From January 1st, 2017, transgender will no longer appear on Denmark's definition of mental illnesses, the Ministry of Health has confirmed.
The move would make Denmark a groundbreaker if the World Health Organisation (WHO) does not make a similar move before the autumn, news agency Ritzau reported.
“At the moment, transgender is listed as a mental illness or behavioural problem. That is incredibly stigmatising and in no way reflects how we see transgender people in Denmark. It should be a neutral diagnosis,” Social Democrat health spokesman Flemming Møller Mortensen told Ritzau.
"The WHO is currently working on a new system for registering diagnoses. It has been working on it for a very, very long time. Now we've run out of patience, and want to send out a signal saying that if the system is not changed by October, then we in Denmark will go it alone,” said Mortensen.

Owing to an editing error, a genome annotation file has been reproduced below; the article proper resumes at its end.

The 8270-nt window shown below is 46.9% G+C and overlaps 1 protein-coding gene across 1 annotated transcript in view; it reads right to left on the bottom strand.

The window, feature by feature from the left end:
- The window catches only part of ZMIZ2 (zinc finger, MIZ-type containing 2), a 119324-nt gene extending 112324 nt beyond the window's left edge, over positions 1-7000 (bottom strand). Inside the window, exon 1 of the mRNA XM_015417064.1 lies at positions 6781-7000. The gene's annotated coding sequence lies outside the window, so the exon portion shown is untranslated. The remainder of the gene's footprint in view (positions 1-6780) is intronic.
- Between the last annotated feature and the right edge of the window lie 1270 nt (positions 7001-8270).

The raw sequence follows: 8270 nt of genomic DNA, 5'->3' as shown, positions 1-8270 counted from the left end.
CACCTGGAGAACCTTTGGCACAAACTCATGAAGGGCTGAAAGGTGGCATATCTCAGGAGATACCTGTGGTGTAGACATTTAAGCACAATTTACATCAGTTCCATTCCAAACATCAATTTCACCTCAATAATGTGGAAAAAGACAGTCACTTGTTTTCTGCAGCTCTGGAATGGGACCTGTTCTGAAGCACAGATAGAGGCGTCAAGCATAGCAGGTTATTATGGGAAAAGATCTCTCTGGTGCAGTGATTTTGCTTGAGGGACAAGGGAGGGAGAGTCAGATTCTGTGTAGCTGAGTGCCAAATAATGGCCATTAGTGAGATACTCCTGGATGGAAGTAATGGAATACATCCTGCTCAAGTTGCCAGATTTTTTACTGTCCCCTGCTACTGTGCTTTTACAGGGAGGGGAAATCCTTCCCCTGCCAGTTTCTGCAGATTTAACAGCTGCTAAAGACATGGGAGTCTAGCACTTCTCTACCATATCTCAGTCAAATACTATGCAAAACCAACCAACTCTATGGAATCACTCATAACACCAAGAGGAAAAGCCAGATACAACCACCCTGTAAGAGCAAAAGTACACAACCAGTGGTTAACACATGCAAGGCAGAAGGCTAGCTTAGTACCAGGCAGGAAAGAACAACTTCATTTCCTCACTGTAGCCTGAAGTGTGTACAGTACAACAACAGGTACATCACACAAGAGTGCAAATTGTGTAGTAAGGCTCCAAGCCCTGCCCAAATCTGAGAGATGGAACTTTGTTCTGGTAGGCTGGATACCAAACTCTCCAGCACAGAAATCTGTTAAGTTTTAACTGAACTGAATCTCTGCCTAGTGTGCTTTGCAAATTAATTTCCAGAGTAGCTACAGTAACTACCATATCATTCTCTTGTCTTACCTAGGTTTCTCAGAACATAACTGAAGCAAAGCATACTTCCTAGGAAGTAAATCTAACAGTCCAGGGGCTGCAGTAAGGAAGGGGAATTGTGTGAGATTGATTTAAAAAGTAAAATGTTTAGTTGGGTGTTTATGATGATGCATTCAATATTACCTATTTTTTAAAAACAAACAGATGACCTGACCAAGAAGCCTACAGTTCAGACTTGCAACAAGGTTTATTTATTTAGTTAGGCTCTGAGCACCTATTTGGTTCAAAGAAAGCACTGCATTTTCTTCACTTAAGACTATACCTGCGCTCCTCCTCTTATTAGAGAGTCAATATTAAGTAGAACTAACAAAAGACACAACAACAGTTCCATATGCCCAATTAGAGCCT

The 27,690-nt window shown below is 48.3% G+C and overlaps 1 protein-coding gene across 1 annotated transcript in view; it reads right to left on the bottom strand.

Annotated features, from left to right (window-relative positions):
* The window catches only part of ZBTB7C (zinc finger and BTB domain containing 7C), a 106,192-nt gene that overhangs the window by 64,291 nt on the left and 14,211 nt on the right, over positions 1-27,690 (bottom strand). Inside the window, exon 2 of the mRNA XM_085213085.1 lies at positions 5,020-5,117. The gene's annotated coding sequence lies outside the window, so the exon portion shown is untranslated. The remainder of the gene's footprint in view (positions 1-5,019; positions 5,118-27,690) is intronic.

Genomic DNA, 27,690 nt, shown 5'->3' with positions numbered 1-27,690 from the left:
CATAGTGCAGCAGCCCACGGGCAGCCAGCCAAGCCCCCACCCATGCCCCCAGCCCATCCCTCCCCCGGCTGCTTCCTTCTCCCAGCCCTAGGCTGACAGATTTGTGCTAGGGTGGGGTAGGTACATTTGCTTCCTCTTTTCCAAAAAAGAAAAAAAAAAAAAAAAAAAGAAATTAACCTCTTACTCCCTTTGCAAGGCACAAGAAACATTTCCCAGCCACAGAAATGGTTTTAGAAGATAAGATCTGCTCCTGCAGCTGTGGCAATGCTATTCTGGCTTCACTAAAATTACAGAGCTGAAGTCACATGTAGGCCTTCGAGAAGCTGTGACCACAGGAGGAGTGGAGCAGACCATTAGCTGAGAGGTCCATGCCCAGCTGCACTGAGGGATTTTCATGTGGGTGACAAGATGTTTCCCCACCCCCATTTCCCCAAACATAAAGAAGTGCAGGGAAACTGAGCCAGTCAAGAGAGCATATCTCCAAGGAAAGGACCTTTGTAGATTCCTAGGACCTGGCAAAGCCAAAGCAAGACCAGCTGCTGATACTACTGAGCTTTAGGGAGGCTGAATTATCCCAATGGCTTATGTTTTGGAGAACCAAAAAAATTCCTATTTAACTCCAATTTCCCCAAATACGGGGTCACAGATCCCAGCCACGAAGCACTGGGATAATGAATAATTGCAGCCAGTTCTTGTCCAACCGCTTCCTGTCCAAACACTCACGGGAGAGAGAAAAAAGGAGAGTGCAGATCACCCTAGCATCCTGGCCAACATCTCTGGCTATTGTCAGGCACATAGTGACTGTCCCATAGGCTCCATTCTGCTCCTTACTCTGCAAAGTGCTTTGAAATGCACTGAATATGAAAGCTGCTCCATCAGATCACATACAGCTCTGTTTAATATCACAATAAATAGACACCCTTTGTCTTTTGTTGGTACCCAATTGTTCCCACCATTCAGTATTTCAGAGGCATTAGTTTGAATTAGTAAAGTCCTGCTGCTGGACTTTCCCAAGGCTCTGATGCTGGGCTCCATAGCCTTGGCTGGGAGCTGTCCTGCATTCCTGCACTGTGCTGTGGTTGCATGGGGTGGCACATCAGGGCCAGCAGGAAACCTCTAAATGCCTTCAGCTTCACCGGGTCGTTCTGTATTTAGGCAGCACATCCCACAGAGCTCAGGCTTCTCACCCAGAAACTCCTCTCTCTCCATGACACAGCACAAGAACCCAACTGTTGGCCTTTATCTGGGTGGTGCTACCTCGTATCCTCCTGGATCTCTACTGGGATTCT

Health Minister Sophie Løhde confirmed to broadcaster DR that if the WHO changes are not completed by the autumn then the government would seek a “Danish solo act” and changed the definition itself.
Mortensen added that stigmatisation was not the only reason to change the definition.
“It's incredibly discriminatory to put transgender people in a box with mental and behavioural illnesses. It also has other consequences. Trans people can be denied insurance because they have a diagnosis," he said.
LGBT Denmark's trans issues spokesperson Linda Thor Pedersen said the move was a “big step forward” for transgender rights.
“Being transgender is a natural variation, like being left-handed,” Pedersen told Ritzau.
“We are not sick, and therefore don't belong in the chapter on mental illnesses. Some people still think we are mentally ill, because our diagnosis is in the psychiatric chapter. This proposal can make a big difference towards changing that,” Pedersen said.